Saturday, June 19, 2010

Your duty towards nature.

There are many things that parents, guardians, and teachers can do to helpchildren develop a love for nature.

Start young
If you love nature yourself, it is very easy to develop this love in your children. Expose them to the natural world from the time they are young. Encourage them to play in the garden. Let them pick up and observe leaves, flowers, rocks, etc. Point out and name trees, insects, birds, and animals to them.

Involve them in the garden
A great way to help children connect to nature is to get them to help in the garden. This will bring them in touch with the soil and they will encounter different kinds of insects, worms, and other intriguing creatures. Caring for plants, and seeing them grow and develop, is a wonderful opportunity for them to know the cycle of creation first hand. You can also help them set up a bird or butterfly feeder in the garden.

Take them into the wild
Make trips to the wild a regular part of their growing years. Plan regular picnics and outings to nature spots around your city. Introduce them to the joys of hiking. Spend vacations visiting national parks or wildlife sanctuaries such as Kanha, Ranthambhore, or Corbett, where children can see wild animals in their natural environment.

Arouse their curiosity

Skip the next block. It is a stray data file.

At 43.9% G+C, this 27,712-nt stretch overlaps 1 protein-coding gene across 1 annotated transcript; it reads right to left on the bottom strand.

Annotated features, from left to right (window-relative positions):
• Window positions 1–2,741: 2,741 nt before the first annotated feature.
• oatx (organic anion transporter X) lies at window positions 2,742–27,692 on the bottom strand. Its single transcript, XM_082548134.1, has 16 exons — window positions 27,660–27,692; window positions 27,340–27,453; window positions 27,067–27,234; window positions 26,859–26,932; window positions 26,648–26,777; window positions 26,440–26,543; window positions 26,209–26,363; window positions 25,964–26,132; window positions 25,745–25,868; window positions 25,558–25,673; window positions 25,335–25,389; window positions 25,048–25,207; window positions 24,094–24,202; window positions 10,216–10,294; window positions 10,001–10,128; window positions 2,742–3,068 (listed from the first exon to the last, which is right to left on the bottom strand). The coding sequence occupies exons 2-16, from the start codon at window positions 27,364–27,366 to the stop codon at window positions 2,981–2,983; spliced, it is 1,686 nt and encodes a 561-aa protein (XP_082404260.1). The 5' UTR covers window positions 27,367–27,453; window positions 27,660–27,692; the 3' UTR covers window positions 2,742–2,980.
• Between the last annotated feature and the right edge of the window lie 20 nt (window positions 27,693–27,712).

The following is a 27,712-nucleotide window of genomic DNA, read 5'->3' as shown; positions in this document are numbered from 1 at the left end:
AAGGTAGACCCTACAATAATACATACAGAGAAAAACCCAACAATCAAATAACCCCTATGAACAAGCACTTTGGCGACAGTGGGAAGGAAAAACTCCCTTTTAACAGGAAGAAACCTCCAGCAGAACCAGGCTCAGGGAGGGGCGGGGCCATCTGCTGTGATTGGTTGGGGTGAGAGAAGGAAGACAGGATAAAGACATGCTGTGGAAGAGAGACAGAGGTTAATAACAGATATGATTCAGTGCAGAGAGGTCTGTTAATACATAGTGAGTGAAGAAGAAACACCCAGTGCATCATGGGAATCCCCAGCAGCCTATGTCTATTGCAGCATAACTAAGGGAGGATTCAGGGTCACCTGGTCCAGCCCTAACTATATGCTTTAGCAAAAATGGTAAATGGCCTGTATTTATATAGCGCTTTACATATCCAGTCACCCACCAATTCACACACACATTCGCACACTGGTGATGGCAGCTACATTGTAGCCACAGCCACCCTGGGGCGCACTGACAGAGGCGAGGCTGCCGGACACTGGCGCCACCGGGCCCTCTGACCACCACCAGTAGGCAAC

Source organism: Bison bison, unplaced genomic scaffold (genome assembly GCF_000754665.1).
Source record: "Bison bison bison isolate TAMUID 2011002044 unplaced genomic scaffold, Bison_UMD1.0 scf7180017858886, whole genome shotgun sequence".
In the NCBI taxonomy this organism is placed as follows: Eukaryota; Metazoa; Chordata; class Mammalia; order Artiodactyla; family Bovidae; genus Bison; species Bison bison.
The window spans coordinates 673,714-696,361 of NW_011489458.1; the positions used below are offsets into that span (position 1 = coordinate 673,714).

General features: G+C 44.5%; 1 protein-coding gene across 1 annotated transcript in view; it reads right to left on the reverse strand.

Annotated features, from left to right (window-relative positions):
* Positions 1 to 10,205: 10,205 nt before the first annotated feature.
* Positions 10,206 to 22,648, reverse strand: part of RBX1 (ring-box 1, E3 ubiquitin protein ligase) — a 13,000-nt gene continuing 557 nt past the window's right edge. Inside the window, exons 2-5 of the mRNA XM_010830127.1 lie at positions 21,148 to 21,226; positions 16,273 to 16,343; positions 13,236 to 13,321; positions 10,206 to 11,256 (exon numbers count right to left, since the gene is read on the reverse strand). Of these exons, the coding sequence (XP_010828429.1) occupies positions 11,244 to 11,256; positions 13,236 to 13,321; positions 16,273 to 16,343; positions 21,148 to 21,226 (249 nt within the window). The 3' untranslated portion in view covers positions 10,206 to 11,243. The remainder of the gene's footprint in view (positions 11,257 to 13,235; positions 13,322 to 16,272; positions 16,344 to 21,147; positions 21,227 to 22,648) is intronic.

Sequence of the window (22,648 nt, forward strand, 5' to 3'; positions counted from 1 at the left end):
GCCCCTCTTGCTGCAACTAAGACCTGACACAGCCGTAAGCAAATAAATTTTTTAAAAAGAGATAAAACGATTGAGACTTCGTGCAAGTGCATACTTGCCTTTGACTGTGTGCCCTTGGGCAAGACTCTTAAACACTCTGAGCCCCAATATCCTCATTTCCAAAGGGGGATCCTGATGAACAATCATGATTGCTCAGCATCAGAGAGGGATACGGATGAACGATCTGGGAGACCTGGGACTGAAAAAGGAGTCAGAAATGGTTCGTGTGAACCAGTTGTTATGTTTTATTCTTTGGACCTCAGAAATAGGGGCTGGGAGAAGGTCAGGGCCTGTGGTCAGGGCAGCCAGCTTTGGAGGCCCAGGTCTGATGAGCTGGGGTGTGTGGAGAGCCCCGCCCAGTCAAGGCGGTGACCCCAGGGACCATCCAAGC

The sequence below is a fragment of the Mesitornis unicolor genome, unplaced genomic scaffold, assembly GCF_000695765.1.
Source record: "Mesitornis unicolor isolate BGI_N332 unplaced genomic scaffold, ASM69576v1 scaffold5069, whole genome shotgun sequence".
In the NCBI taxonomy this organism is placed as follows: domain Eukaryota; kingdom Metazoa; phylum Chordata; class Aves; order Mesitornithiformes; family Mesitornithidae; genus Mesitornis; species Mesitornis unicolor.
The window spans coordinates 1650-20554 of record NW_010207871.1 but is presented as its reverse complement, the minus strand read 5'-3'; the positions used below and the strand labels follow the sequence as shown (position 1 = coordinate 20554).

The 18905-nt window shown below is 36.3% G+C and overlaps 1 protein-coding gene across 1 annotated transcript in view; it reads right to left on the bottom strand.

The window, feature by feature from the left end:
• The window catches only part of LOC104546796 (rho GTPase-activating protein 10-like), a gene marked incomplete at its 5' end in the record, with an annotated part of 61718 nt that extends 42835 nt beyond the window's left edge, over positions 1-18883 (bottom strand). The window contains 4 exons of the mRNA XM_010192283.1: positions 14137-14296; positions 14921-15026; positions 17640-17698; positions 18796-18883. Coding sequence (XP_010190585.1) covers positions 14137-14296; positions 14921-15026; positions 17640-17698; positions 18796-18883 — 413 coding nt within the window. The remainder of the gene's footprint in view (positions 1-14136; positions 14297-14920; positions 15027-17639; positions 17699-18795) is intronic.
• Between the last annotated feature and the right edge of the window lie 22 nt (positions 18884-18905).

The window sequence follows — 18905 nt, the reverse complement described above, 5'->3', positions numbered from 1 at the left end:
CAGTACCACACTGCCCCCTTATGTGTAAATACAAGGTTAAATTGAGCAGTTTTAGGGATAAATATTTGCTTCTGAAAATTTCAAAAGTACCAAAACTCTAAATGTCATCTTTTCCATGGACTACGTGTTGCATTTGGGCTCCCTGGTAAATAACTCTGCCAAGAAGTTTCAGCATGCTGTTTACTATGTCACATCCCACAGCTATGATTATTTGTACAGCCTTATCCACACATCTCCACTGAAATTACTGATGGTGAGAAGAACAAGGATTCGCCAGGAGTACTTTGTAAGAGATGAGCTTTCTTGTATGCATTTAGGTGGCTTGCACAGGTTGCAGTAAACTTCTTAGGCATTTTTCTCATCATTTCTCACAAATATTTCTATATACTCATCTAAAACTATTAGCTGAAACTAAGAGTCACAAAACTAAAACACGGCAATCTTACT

Encourage your children to observe things around them. Gift them with books or CDs about nature and wildlife. Take them along to museums or libraries. Better still, get them membership to a nature organisation such as the Bombay Natural History Society or the world wildlife fund, and encourage them to participate in the field trips and other activities organised by them.

Gift them a hobby
Enhance their enjoyment of nature by giving them magnifying lenses, a pair of binoculars, or a simple telescope. Encourage your children to observe things they see and record them. Teach them to take notes. Get them to make sketches of what they see. Give older children a simple camera, if they show an inclination for photography. Buy your children field guides to the common animals, birds, insects, or trees in your area; identifying plants and animals they see during their trips will help increase their knowledge and make a fun activity into a life-long passion.

Teach them to conserve
As they grow older, teach children to value nature. Encourage them to adopt conservation practices. More importantly, practice them yourself. Explain tochildren how small things like using water carefully and keeping lights switched off when they do not need them can contribute towards conserving nature.

Getting your children to cherish nature will not just help them become responsible citizens, but will even make them better custodians of our home planet, the Earth.

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